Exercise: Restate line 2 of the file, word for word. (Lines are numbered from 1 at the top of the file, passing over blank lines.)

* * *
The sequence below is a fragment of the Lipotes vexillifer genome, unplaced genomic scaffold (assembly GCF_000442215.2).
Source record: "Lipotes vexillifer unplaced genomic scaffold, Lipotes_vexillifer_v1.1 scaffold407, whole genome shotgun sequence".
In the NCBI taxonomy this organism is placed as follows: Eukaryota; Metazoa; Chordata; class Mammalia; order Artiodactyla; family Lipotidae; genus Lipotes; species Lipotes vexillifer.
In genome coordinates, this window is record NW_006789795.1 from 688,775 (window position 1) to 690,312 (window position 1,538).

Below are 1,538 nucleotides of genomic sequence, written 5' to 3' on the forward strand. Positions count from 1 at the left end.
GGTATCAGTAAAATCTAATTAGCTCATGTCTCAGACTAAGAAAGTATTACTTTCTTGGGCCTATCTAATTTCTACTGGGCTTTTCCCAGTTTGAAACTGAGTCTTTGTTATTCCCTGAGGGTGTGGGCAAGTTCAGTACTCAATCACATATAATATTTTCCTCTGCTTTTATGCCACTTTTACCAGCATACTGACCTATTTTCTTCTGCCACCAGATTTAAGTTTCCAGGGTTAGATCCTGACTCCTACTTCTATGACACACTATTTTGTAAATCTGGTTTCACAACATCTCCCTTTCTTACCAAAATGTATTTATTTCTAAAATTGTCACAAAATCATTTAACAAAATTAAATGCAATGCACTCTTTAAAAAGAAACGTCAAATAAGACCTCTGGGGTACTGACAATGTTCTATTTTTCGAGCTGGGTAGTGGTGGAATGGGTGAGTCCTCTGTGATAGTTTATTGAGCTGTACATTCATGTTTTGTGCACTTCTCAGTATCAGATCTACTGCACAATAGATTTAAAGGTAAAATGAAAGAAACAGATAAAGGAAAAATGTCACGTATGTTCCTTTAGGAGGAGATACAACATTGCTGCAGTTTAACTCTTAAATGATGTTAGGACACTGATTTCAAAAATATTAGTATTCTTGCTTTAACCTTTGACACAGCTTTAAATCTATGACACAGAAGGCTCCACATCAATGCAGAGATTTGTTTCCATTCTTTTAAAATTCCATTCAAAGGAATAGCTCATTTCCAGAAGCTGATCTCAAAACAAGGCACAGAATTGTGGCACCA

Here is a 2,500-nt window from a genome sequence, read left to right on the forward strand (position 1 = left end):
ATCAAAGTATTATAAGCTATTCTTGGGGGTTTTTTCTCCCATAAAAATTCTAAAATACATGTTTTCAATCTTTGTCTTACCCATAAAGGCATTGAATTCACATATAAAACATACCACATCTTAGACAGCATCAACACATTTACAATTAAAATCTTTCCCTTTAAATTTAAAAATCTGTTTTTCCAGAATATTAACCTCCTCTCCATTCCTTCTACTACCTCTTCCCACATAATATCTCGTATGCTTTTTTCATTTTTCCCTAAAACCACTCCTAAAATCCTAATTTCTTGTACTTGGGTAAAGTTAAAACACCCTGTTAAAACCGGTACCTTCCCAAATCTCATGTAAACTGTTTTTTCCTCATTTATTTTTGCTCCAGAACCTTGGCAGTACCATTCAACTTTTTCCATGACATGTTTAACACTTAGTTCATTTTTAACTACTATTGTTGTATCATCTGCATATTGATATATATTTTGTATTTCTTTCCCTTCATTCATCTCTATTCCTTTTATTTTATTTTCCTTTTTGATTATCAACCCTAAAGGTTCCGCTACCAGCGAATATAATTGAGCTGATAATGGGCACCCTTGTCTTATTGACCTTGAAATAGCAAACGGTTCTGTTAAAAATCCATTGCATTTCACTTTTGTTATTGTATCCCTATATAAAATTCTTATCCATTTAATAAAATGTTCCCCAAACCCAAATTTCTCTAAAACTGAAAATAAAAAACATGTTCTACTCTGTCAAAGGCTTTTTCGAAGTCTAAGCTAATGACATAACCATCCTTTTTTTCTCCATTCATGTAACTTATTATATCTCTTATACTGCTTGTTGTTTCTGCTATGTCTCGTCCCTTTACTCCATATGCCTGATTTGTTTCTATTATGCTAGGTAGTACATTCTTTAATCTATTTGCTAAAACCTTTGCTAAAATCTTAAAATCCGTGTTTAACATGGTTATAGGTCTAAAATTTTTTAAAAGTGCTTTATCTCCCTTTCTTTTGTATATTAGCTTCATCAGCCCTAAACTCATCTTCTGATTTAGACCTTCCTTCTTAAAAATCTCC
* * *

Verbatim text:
Source record: "Lipotes vexillifer unplaced genomic scaffold, Lipotes_vexillifer_v1.1 scaffold407, whole genome shotgun sequence".